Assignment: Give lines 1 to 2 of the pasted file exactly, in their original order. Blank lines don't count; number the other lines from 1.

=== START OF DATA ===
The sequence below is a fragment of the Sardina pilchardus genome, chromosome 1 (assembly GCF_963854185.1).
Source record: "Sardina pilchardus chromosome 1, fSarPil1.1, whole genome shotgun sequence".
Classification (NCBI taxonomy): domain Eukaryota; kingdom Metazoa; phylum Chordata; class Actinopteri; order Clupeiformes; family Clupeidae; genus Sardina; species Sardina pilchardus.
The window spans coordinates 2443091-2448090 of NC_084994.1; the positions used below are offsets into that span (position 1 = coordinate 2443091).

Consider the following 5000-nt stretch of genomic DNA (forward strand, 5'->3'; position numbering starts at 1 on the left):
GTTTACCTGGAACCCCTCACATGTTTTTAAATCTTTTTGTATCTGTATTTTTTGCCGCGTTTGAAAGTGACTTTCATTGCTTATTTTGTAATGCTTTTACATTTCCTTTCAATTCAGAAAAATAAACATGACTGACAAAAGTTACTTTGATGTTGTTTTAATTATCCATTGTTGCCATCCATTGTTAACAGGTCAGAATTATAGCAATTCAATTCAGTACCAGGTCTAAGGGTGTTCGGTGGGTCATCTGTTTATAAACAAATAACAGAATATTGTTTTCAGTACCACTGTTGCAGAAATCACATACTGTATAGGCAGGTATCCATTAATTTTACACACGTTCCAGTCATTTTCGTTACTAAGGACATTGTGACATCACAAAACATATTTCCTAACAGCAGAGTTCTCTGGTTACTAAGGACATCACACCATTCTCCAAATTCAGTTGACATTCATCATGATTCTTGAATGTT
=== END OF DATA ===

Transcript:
The sequence below is a fragment of the Sardina pilchardus genome, chromosome 1 (assembly GCF_963854185.1).
Source record: "Sardina pilchardus chromosome 1, fSarPil1.1, whole genome shotgun sequence".